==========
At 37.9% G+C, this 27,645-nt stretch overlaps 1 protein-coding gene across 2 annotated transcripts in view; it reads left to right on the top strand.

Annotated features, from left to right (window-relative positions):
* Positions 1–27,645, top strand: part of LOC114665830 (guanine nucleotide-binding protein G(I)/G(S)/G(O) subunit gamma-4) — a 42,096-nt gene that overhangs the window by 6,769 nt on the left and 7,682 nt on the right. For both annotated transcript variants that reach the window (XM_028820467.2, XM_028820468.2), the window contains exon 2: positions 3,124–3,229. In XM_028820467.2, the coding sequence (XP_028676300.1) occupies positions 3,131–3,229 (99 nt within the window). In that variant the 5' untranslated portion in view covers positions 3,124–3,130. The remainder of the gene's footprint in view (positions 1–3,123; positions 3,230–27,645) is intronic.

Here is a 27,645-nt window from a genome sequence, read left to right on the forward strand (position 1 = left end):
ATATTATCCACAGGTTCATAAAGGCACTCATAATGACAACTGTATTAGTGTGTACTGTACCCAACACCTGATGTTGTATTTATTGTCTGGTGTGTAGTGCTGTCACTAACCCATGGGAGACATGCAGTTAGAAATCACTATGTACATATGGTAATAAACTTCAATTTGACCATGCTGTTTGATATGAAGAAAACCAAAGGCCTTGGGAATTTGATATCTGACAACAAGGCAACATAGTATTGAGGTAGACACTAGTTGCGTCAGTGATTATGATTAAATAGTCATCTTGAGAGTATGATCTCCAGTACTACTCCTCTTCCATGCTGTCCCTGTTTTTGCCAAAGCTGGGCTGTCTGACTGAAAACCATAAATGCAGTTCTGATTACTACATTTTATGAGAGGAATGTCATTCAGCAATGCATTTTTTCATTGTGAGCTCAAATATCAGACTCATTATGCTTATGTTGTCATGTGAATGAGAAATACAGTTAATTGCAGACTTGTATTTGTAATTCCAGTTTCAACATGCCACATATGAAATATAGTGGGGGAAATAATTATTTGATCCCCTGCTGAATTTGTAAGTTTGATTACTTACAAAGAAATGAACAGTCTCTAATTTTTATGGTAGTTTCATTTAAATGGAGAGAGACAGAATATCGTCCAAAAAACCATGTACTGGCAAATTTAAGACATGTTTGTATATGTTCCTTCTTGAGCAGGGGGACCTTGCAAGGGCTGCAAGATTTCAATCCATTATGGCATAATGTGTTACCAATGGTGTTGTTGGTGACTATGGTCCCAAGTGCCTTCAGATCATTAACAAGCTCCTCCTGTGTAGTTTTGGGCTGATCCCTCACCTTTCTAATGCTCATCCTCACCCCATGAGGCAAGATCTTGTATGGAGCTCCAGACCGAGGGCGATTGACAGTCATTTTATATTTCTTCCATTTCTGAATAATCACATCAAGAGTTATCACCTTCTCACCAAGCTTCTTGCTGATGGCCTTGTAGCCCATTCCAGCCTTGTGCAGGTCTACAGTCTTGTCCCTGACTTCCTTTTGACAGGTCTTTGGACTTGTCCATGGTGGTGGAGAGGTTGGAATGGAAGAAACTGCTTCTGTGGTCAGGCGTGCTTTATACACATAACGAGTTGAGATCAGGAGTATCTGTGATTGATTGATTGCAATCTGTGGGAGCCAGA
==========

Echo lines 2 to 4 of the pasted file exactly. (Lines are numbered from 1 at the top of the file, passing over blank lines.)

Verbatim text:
Annotated features, from left to right (window-relative positions):
* Positions 1–27,645, top strand: part of LOC114665830 (guanine nucleotide-binding protein G(I)/G(S)/G(O) subunit gamma-4) — a 42,096-nt gene that overhangs the window by 6,769 nt on the left and 7,682 nt on the right. For both annotated transcript variants that reach the window (XM_028820467.2, XM_028820468.2), the window contains exon 2: positions 3,124–3,229. In XM_028820467.2, the coding sequence (XP_028676300.1) occupies positions 3,131–3,229 (99 nt within the window). In that variant the 5' untranslated portion in view covers positions 3,124–3,130. The remainder of the gene's footprint in view (positions 1–3,123; positions 3,230–27,645) is intronic.

Here is a 27,645-nt window from a genome sequence, read left to right on the forward strand (position 1 = left end):